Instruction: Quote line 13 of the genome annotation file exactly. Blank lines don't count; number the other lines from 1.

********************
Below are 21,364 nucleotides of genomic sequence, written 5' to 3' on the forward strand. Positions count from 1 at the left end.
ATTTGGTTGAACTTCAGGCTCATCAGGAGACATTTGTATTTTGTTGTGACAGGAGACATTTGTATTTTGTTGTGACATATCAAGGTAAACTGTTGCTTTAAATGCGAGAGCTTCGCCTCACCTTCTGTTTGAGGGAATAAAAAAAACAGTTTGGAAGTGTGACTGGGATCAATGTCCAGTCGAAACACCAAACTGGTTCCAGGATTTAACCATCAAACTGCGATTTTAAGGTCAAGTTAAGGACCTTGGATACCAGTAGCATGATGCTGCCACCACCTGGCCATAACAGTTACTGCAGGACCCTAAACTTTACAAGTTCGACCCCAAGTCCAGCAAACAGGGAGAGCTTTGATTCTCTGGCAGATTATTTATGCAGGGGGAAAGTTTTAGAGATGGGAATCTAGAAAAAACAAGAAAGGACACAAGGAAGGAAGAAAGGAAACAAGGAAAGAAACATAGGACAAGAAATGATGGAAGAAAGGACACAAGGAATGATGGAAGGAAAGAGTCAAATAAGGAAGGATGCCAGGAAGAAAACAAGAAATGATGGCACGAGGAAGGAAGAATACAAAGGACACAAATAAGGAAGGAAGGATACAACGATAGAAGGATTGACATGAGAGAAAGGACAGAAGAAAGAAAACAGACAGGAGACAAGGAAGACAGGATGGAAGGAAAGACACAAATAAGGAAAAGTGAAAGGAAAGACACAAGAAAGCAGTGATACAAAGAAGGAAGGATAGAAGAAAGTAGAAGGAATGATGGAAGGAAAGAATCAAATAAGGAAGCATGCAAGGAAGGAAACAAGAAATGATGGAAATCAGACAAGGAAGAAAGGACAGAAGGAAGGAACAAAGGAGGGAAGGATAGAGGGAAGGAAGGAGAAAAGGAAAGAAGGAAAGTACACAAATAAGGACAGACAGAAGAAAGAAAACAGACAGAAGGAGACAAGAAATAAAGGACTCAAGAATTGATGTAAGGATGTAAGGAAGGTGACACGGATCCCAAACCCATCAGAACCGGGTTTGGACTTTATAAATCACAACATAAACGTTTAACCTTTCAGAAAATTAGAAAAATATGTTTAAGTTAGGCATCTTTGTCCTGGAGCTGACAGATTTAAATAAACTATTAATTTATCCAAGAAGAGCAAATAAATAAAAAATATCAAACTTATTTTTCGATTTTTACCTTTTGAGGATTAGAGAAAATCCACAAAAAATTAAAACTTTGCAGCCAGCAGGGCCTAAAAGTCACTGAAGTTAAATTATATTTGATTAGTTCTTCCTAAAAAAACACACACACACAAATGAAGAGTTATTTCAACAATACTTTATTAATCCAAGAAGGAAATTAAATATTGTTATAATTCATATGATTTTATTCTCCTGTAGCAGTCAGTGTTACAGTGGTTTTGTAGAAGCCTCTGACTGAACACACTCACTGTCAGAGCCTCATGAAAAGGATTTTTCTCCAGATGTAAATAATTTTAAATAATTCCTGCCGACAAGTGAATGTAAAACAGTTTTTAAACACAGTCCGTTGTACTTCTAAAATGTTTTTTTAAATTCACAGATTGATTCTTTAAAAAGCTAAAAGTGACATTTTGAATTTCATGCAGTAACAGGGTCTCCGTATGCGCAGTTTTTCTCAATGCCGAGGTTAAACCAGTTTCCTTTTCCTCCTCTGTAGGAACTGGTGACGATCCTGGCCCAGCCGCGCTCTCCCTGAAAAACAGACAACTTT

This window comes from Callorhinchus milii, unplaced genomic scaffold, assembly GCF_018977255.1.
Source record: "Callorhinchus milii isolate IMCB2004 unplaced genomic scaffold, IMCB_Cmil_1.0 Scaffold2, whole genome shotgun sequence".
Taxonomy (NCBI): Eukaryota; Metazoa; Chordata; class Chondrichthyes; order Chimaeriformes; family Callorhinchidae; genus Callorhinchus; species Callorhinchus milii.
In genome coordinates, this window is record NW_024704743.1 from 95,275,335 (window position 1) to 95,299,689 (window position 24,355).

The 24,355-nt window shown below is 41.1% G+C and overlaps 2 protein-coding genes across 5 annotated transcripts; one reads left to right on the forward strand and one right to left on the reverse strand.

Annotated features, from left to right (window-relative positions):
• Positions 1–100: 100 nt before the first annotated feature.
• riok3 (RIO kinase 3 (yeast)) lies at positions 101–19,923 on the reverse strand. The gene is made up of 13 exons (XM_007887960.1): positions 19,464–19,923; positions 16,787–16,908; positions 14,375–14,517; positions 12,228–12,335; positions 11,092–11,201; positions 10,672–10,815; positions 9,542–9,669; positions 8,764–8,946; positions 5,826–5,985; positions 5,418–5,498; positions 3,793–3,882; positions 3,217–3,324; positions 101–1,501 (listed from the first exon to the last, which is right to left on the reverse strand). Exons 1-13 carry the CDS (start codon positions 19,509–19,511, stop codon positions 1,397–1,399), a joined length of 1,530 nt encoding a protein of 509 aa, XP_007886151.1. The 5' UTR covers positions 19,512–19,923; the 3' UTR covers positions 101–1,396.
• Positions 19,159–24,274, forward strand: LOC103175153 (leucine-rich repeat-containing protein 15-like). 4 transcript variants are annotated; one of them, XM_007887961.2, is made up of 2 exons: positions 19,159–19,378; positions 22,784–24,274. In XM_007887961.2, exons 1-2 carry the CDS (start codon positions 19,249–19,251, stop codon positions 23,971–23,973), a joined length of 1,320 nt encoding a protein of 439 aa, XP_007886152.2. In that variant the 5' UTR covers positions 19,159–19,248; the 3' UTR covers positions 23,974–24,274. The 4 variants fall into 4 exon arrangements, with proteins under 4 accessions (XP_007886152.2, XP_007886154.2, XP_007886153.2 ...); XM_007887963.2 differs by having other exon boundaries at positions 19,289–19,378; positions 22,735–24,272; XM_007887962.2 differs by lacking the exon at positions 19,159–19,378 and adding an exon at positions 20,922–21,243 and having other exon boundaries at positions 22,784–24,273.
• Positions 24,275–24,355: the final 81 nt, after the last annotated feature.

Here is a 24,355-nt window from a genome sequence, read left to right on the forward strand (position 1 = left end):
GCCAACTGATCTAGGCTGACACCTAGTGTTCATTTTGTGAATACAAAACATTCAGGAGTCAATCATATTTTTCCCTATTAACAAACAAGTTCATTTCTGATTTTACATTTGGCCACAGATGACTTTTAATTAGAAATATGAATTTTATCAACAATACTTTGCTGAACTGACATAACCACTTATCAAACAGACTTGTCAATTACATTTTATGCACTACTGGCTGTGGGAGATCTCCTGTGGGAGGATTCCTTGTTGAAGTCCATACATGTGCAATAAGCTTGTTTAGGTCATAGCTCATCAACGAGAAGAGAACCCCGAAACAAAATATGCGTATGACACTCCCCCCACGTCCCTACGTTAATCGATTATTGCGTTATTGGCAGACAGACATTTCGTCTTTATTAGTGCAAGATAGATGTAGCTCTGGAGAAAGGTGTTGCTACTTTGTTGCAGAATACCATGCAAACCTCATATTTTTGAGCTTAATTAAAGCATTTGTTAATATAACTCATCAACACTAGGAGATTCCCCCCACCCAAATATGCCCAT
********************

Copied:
Here is a 24,355-nt window from a genome sequence, read left to right on the forward strand (position 1 = left end):